The benefits of using video in a teaching and learning context are clear. The JISC guide to Using Video in Teaching and Learning states how high-quality, well-structured video can provide ‘motivating, memorable and inclusive learning experiences.’ Diana Laurillard echoes these points in her book Rethinking University Teaching, saying that video is ‘peculiarly able to convey a way of experiencing the world. It provides a vicarious experience through dynamic sound and vision.’
But how useful is educational video outside of school or college? The success of platforms like Udemy, which uses video to deliver it’s 30,000+ courses, shows that there is a demand. Here are three ways and examples of how educational video can benefit organisations and businesses.
For potato growers, damaged crop costs the UK industry an average of £26 million a year so it is vital that farmers are informed about how to reduce it. We worked with the Potato Council to produce a series of videos to raise awareness among farmers about the issue of crop damage. The video series is accessible online alongside other learning resources including downloadable checklists and advice sheets.
After the project, Claire Hodge from the Potato Council talked to us about the benefits of using video. She explained that with video, they can access “a wider audience using these visual tools” and as a result they can “save the industry a lot of money by improving people’s understanding.” Also, because video is so quick and easy to distribute it means that employers can be responsive to industry change, such as changes in regulation.
Video is a visual and auditory resource which supports different learning styles. This was particularly beneficial for the Potato Council. As a national organisation it’s vital that they communicate to a diverse audience from many different countries. For Claire, video proved most effective:
For global companies where their staff speak many different languages, a visual medium like video is more useful than long written passages or difficult textbooks.
World-class experts are in demand, which means getting access to their knowledge and expertise can be tricky. Warwick Music recognised this, and so produced a series of pay-per view video tutorials with world-class trombonist, Ian Bousfield.
The video masterclasses captured tips and techniques from Ian’s decades of experience working in the world’s greatest orchestras. It was the first time these insights had been shared outside of the most prestigious of music colleges.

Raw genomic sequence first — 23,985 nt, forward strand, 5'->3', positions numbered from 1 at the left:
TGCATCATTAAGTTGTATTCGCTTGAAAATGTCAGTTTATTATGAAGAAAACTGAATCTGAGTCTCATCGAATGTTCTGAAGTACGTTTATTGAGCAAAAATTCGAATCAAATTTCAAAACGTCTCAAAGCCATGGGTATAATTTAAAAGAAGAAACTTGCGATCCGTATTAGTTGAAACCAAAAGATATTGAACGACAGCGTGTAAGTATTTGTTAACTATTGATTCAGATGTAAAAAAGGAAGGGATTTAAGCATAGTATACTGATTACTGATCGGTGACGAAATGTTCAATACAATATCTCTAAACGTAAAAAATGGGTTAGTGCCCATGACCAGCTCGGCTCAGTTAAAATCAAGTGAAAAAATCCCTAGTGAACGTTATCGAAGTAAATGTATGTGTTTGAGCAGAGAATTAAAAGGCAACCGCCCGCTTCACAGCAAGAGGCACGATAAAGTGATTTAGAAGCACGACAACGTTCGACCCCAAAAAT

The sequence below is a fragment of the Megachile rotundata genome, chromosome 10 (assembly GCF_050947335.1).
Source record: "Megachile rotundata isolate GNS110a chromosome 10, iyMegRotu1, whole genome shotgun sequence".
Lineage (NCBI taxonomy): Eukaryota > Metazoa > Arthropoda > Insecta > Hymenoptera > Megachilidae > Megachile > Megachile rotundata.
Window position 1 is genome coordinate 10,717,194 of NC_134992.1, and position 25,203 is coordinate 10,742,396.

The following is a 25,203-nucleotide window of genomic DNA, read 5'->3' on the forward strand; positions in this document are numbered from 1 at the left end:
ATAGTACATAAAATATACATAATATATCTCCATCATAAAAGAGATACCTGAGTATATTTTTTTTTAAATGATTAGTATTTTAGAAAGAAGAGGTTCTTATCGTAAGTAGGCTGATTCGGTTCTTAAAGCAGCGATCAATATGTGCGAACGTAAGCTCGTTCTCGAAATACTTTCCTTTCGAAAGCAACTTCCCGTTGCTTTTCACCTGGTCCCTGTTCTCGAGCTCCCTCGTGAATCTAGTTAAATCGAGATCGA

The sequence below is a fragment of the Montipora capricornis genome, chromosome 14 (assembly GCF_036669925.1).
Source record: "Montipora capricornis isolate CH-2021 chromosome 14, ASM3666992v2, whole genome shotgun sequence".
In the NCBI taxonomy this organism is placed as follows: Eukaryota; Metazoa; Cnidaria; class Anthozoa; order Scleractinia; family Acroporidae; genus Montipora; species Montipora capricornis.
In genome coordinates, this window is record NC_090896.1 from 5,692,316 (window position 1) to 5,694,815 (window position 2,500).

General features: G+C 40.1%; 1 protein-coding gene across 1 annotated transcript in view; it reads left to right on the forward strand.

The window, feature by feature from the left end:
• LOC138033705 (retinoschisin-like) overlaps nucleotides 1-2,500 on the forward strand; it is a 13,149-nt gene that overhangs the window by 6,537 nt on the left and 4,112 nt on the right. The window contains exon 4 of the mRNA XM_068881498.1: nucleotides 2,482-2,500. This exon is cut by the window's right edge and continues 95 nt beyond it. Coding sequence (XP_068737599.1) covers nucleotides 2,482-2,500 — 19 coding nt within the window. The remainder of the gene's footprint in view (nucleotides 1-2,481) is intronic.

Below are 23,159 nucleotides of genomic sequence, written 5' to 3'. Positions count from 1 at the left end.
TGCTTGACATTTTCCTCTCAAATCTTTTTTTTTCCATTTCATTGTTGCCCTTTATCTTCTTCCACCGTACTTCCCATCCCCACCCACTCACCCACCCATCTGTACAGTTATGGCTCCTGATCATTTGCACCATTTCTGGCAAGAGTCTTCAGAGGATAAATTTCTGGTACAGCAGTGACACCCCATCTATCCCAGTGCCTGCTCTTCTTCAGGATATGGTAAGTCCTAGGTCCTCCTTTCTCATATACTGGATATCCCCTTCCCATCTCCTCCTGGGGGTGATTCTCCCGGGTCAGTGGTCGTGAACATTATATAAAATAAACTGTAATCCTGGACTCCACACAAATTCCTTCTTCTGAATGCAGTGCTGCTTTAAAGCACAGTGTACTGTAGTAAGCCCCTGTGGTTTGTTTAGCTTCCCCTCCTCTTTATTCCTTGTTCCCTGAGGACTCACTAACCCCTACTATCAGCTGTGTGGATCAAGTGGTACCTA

This approach can be adopted in the workplace to great effect:
The Pathway Group offer training programmes and apprenticeships to employers and jobseekers ranging from business skills to beauty therapy. A large part of their training content is delivered using video via their eLearning portal and YouTube channel. We spoke to Nigel Birch at the Pathway Group who talked about their reasons for using video as part of their training provision.
He told us that video “accelerates the learning process and improves the quality of the learning experience.” Well planned and produced video ensures that you’re always delivering the same high standards of content to your employees.
Pathway Group’s experience has shown them that video facilitates ‘independent learning’ which, both engages and provides more flexibility to the learner. Learners can access the training as and when they need it, pause and rewind to master areas they are finding difficult.
In comparison to other costly methods of delivery such as face-to-face training, “video can save time and money, [instead of] producing and writing reams of online text and manuals.”
Video can communicate complex information in a way that is unrivalled by any other medium. It can inform, inspire and upskill an entire workforce. These examples show that video can integrate learning into everyday working life, save time and money and improve the quality of the learning experience.